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“The increasing tendency towards seeing people in terms of one dominant ‘identity’ is not only an imposition of an external and arbitrary priority, but also the denial of an important liberty of a person who can decide on their respective loyalties to different groups (to all of which he or she belongs).”
Amartya SenThe Idea Of Justice

I sit on a chair in front of my laptop, typing away. I am attempting to write about the boundaries of my mind, which are closely linked to the boundaries created by my culture, my world and everything in between. It is a disconcerting thought – to think that my mind has boundaries. I would like my mind to be an open field, with no lines that limit or keep me from the world that exists out there. But, unfortunately, these lines do exist. Fortunately, the lines remind me of the possibilities that lie beyond. They challenge me to step on them, jump over, break through, or push them further away. But the lines that keep us within also define us.

I was a shy kid, coming into my element only at home with my sister. I didn’t like being at social gatherings; large groups of peers or family made me go back into my shell. I never thought this would change, but like everything else, it did. I was surprised to find myself becoming a very sociable young adult, creatively inclined, and the life of any party. I thrived on meeting new people and learning about their lives. This sudden knack for making friends, I realised, had developed due to my interest in people who were different from me. I enjoyed being reminded of the limitations of my life experiences, and the opportunity to go beyond. I was keen to step outside my comfort zone and see the world from points of view other than my own.

I was aware of the identities that I had been born with and those given to me by my family and upbringing, but somehow I never felt like I belonged to any of them. I was a woman, while constantly trying to prove that I could be as good as a man. I was a Hindu, while constantly struggling to dissociate myself from a religion that had been scarred by sectarianism and bloodshed. I was an Indian, with an innate dislike of the ideas of patriotism, xenophobia, or blind loyalty to any group as a whole.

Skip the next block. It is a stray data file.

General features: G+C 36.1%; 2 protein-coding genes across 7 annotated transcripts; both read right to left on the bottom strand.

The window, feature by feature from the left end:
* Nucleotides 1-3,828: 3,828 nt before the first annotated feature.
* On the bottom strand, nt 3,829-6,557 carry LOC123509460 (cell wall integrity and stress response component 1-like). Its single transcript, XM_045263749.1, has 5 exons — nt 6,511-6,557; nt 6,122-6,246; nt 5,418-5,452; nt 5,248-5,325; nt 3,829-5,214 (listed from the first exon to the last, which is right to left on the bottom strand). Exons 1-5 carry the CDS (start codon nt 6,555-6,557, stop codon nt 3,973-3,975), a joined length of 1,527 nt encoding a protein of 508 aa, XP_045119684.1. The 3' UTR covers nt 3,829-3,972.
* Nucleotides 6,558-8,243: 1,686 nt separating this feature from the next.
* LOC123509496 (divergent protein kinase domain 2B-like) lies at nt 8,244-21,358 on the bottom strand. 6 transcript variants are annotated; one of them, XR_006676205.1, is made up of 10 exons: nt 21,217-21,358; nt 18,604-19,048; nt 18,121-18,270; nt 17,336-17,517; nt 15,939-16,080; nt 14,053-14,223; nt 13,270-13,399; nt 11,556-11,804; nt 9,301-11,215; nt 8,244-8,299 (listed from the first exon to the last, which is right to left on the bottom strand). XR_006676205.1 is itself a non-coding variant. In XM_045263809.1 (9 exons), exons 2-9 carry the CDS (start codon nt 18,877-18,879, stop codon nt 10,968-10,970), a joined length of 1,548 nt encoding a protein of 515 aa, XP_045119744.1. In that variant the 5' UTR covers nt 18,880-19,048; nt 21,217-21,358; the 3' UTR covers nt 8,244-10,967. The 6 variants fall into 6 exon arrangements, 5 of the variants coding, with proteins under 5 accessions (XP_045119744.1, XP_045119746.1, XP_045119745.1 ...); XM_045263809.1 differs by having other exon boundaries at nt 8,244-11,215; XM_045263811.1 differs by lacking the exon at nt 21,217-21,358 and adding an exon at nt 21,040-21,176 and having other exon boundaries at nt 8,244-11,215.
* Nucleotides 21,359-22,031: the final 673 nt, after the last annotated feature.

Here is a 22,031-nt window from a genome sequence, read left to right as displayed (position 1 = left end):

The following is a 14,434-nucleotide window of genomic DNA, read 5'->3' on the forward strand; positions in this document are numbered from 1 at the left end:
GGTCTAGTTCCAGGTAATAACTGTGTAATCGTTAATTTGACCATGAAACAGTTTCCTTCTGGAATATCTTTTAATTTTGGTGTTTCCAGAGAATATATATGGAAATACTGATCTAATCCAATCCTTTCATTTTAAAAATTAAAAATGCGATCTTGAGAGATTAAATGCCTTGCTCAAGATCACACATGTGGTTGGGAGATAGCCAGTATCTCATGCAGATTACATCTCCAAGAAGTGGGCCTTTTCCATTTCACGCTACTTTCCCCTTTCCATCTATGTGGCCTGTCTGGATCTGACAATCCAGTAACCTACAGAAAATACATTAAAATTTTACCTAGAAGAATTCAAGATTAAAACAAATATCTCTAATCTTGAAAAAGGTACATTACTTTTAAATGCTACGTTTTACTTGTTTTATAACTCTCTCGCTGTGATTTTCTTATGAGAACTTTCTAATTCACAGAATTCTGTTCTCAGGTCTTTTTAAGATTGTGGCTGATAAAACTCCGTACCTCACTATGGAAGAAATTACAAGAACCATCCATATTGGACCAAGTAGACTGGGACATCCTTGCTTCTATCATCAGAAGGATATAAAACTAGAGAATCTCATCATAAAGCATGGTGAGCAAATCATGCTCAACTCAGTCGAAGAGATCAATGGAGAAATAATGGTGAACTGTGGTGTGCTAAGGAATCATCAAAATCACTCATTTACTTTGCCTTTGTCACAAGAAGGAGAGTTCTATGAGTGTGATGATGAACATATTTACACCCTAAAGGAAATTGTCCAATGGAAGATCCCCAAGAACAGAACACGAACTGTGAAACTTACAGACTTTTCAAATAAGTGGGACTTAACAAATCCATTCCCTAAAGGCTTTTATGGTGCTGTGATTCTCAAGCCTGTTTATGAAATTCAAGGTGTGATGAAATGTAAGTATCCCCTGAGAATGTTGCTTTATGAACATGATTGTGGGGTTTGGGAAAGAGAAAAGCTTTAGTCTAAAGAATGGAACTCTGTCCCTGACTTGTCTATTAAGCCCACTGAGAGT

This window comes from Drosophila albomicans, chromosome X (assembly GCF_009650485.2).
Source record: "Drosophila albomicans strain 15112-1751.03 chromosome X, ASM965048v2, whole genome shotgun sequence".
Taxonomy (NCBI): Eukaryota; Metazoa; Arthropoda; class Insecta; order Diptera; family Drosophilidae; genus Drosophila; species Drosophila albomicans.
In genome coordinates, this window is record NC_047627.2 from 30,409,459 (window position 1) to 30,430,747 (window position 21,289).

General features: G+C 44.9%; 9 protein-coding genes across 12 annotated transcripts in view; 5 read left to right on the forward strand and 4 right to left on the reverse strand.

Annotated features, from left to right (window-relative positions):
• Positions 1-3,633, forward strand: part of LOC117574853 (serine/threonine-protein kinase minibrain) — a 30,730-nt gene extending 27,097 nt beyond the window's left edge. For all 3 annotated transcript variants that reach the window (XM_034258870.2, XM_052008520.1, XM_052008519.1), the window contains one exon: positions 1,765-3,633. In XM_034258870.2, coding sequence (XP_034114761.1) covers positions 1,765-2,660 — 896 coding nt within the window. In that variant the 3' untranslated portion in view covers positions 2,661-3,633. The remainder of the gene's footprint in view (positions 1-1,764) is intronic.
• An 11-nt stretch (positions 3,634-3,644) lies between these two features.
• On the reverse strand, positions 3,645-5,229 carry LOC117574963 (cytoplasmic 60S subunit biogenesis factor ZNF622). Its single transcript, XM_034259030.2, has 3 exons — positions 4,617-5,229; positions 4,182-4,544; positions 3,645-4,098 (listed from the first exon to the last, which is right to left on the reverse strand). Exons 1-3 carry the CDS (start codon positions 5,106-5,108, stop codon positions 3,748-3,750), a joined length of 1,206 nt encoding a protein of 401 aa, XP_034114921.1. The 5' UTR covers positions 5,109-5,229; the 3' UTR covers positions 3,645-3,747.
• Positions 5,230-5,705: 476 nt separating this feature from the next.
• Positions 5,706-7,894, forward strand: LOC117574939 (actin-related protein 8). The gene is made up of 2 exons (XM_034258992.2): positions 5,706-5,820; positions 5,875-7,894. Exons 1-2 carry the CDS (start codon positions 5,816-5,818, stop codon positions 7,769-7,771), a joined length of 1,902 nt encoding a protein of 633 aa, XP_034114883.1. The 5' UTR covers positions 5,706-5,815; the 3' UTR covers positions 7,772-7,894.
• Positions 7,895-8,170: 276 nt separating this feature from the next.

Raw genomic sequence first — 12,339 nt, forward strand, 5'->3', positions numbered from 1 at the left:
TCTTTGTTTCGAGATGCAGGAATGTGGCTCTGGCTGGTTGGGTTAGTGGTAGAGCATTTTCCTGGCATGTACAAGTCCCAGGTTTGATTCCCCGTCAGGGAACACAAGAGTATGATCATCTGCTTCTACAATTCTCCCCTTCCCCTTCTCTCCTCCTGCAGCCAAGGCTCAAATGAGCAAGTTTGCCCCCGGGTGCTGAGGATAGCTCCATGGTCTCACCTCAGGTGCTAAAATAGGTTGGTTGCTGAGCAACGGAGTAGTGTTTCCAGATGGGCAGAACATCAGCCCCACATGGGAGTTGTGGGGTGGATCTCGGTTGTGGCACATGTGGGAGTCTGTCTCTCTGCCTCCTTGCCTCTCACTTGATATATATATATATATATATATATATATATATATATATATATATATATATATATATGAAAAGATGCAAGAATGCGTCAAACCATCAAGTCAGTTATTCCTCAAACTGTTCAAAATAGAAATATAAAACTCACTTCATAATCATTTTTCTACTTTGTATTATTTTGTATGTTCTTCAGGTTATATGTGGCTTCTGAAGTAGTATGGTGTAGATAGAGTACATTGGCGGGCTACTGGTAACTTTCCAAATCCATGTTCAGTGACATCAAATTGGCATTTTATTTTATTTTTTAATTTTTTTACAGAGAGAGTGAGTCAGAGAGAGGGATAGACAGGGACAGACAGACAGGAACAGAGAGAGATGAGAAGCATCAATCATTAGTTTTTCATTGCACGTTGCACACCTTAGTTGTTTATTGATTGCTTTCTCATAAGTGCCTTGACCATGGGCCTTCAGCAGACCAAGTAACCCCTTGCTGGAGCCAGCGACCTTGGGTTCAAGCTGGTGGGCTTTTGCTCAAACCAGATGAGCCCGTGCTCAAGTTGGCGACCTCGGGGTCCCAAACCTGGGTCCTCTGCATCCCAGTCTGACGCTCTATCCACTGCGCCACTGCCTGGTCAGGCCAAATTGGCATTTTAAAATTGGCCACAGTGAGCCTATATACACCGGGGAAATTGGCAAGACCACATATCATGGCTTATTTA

It was around this time that I read Amartya Sen’s writings and it opened up my mind to the person I was, and the person that I could be. I realised that I was so much more than a North Indian Hindu woman, and that I was free to choose my own identities. I was a student of Political Science, a cricket fan, a reader of books, a photographer, an early riser, a meat lover, a daydreamer, a procrastinator, and so much more! Suddenly I became a multi-dimensional, living, breathing specimen who I could identify with. I felt more in control of my life as I acquired a new definition of myself.

This new perspective helped me break many barriers, not just within, but also with others. I now saw that my eagerness to meet new people may have been based on my curiosity to learn about their lives, but the starting point for all these conversations had to be a common identity. All this while, I had been doing it subconsciously – finding common ground and then flying off in whichever direction we pleased. Now, it became an interesting exercise, a playful one, to see how solid or fleeting ways of defining ourselves could come into play in our social interactions.

Apart from this one revelation, a lot of reading and traveling to new places contributed to this process. With every new book or interaction, my frame of reference widened. With every new destination, I connected lines between countries and continents. A young Croatian woman and I connected because both of us believed that our respective nephews were the cutest children in the whole universe. A middle-aged man, a porter in a fancy New York City building, and I bonded because we were both immigrants struggling to survive in the same city. A Chinese woman and I, despite our political differences, became friends because we were both terribly homesick.

Increasingly, I began to notice multiple interconnected networks of people, built on various factors. At times it was a shared history or a shared geographical region that brought people together; at other times it was a love for food, art, sports, cigars, even reality TV shows or Zombie movies that became the attracting, pulling force. Now, one could even skip the organic discovery of common interests through the old-fashioned ‘conversation’, and instead use apps built on complicated algorithms that do the job for you.

Sen writes that we are all a function of our own choices. These choices, just like our identities, are constantly shifting. Today, as I write this piece for In Plainspeak, I draw from my experiences of being a human being connecting with fellow humans. I have made an active choice to keep my identity as a woman aside because I find that looking through that lens alone narrows my vision. The thought that I can choose my lenses is empowering. I am not just this or that. I am whoever I want to be, all at once, and limitless.

Cover illustration by Jeff Porter